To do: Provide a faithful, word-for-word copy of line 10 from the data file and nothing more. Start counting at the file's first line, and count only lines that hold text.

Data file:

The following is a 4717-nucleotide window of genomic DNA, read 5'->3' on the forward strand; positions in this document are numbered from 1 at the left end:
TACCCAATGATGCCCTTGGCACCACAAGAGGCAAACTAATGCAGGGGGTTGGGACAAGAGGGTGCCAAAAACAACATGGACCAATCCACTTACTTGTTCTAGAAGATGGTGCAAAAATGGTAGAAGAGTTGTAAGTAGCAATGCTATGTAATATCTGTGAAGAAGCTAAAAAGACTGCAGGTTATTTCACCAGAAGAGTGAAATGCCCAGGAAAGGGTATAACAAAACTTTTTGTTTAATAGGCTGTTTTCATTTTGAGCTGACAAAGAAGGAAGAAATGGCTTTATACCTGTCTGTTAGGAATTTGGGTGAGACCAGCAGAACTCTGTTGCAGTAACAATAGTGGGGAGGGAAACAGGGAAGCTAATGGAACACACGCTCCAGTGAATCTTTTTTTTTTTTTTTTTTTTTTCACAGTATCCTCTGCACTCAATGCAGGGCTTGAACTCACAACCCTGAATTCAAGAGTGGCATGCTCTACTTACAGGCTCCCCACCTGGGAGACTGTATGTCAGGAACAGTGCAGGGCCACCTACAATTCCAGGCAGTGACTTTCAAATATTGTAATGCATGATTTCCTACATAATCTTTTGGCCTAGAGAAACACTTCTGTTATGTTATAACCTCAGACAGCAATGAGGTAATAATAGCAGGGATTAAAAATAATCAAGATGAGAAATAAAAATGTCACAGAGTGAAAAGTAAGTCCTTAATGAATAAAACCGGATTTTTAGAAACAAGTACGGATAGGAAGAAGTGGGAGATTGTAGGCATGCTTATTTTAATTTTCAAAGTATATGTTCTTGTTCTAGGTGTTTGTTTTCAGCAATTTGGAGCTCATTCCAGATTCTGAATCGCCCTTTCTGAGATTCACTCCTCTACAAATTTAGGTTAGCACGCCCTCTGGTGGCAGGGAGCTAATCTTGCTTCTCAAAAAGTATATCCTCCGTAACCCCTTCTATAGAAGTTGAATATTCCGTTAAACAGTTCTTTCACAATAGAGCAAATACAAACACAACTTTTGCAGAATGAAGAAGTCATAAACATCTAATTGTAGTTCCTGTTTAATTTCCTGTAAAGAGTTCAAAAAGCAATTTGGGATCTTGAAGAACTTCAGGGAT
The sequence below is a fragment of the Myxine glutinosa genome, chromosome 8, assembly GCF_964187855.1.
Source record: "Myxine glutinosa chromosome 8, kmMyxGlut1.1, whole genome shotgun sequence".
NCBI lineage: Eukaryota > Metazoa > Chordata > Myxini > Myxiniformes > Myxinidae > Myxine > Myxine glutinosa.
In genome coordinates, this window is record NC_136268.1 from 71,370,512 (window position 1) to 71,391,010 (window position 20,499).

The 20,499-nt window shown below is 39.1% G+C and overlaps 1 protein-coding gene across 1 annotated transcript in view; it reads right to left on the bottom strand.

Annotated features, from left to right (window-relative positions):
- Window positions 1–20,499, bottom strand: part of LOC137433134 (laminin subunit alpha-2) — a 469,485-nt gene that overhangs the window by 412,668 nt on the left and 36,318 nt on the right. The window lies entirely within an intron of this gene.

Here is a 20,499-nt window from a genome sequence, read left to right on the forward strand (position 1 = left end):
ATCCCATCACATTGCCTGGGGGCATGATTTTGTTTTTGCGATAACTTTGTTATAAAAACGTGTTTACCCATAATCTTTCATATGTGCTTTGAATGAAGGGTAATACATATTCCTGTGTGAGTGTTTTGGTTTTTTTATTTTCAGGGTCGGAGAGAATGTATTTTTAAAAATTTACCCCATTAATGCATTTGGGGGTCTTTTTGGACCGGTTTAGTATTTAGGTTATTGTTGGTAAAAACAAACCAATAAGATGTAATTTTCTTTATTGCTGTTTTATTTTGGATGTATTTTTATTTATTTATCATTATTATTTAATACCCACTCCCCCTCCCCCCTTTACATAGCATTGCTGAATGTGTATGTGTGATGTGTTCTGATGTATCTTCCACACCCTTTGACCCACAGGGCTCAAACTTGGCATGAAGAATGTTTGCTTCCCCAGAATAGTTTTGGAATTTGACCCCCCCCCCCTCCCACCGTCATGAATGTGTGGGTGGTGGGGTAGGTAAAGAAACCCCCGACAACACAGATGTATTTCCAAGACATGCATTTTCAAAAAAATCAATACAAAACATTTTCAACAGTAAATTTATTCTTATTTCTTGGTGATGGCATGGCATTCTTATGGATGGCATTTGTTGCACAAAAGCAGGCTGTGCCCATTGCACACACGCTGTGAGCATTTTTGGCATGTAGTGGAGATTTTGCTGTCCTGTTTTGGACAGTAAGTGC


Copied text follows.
Here is a 20,499-nt window from a genome sequence, read left to right on the forward strand (position 1 = left end):